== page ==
It was this question which was taken up again later in the week by Ashok Parthasarathi, a veteran of the S&T policy 'game'. His answer wasn't about ensuring a global reputation for Indian science (at least not as an end in itself). His vision is for the future for every Indian. He thinks that basic research can thrive alongside a healthy dose of purpose-oriented research, and basic needs should be a top priority.

Both stories emphasize that despite India's 7-8% growth in GDP, many people still live in poverty, environmental problems persist, and excellence continues to be focused in a few key institutions. They agree that India's human resources are the key to its success. And with the second largest population in the world, if India has problems (and solutions), these are also global problems (and solutions). The road to India's future is one in which all countries will be participating, on their own terms or not.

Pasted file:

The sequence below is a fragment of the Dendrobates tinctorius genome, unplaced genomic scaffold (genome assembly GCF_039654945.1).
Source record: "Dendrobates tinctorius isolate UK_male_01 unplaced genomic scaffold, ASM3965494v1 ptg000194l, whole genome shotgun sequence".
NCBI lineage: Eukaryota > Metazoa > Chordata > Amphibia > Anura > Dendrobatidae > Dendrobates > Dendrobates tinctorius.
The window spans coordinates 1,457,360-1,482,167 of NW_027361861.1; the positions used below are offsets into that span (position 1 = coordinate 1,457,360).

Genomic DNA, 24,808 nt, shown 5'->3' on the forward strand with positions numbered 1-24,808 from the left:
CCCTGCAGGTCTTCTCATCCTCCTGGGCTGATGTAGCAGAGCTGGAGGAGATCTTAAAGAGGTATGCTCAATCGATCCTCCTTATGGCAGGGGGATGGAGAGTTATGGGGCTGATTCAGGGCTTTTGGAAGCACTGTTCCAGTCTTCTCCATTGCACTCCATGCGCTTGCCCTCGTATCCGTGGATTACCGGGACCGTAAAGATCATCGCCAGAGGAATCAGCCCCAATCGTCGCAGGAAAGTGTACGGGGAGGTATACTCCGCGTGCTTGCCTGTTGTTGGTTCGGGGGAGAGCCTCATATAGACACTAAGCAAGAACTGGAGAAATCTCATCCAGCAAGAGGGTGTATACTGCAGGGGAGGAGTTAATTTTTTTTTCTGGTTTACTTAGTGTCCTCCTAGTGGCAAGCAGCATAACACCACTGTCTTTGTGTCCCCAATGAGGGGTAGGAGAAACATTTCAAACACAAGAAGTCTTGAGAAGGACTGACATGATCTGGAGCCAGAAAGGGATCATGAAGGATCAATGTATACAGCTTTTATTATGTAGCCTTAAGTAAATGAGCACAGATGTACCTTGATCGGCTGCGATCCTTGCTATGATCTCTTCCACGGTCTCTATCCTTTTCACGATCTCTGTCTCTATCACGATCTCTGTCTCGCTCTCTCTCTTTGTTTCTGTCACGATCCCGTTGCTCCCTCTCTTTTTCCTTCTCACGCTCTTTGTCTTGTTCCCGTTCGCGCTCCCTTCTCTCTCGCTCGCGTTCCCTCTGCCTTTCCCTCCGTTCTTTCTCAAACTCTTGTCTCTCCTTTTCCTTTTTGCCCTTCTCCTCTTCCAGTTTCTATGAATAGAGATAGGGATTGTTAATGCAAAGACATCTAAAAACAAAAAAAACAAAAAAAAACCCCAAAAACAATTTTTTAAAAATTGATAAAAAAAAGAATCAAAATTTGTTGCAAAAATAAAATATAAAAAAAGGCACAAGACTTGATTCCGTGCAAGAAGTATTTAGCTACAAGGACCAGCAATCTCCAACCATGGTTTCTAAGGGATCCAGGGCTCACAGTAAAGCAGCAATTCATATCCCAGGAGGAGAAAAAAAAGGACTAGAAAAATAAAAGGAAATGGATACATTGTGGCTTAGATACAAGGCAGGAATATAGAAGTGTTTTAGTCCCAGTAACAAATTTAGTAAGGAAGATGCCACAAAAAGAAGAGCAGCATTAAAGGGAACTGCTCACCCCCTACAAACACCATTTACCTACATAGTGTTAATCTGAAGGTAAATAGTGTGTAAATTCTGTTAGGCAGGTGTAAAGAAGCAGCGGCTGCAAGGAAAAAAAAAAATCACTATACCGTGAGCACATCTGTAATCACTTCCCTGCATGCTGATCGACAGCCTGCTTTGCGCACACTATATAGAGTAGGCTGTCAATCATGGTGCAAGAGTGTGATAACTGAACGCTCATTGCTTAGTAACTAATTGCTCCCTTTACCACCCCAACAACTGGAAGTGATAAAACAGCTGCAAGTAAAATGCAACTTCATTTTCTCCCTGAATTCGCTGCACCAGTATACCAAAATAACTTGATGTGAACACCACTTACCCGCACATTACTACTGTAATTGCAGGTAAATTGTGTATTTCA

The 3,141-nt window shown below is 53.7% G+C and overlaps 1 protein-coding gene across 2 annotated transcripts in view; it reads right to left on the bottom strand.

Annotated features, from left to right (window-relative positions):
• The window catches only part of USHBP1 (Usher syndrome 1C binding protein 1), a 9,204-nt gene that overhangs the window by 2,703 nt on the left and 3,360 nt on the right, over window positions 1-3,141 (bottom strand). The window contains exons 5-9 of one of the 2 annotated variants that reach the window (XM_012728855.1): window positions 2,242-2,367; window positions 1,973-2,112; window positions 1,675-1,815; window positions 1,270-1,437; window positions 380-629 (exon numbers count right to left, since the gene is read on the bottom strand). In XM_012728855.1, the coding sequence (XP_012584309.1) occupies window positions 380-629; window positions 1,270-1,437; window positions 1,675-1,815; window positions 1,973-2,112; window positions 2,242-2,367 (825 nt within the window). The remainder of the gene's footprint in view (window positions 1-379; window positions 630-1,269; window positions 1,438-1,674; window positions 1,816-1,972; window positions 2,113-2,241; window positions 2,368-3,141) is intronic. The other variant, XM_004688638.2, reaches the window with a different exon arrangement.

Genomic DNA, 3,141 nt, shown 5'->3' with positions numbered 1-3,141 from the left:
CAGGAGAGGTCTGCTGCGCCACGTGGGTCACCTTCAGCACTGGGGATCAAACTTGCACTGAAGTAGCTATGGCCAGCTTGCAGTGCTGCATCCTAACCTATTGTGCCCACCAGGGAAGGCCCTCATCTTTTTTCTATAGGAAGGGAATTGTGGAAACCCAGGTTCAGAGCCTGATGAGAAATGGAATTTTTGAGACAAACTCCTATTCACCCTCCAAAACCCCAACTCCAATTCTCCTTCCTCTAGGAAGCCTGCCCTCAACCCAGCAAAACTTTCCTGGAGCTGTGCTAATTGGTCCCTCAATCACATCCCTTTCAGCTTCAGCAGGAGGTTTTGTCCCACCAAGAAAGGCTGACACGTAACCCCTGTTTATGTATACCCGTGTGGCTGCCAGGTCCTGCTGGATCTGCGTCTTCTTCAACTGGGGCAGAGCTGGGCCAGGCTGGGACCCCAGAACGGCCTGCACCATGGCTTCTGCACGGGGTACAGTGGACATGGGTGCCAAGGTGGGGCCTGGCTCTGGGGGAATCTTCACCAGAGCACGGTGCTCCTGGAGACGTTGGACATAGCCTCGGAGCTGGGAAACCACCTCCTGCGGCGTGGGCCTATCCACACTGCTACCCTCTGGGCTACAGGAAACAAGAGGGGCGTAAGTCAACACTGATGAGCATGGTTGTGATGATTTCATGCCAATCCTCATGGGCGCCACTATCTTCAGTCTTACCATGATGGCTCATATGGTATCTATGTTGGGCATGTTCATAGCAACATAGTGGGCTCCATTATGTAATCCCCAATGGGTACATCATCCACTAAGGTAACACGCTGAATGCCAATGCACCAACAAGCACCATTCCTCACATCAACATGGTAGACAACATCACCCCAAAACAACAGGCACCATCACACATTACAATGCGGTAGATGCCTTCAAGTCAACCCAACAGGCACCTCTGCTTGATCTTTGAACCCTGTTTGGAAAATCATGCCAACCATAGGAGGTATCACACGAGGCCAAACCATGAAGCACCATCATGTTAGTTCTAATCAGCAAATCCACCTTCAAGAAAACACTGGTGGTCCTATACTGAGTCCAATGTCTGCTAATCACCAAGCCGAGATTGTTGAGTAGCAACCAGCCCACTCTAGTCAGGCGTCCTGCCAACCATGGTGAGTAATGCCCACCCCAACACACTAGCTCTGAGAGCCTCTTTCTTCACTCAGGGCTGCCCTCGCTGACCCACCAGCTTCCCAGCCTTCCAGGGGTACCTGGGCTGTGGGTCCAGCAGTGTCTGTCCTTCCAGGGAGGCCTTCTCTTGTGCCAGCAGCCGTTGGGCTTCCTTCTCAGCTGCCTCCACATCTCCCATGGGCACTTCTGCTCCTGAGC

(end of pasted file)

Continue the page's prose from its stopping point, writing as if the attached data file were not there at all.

The elephant metaphor maybe has been overdone recently, but as Kirsten and I gawked at an elephant walking non-chalantly along the highway outside of Delhi, it wasn't hard to see who was king of the road.

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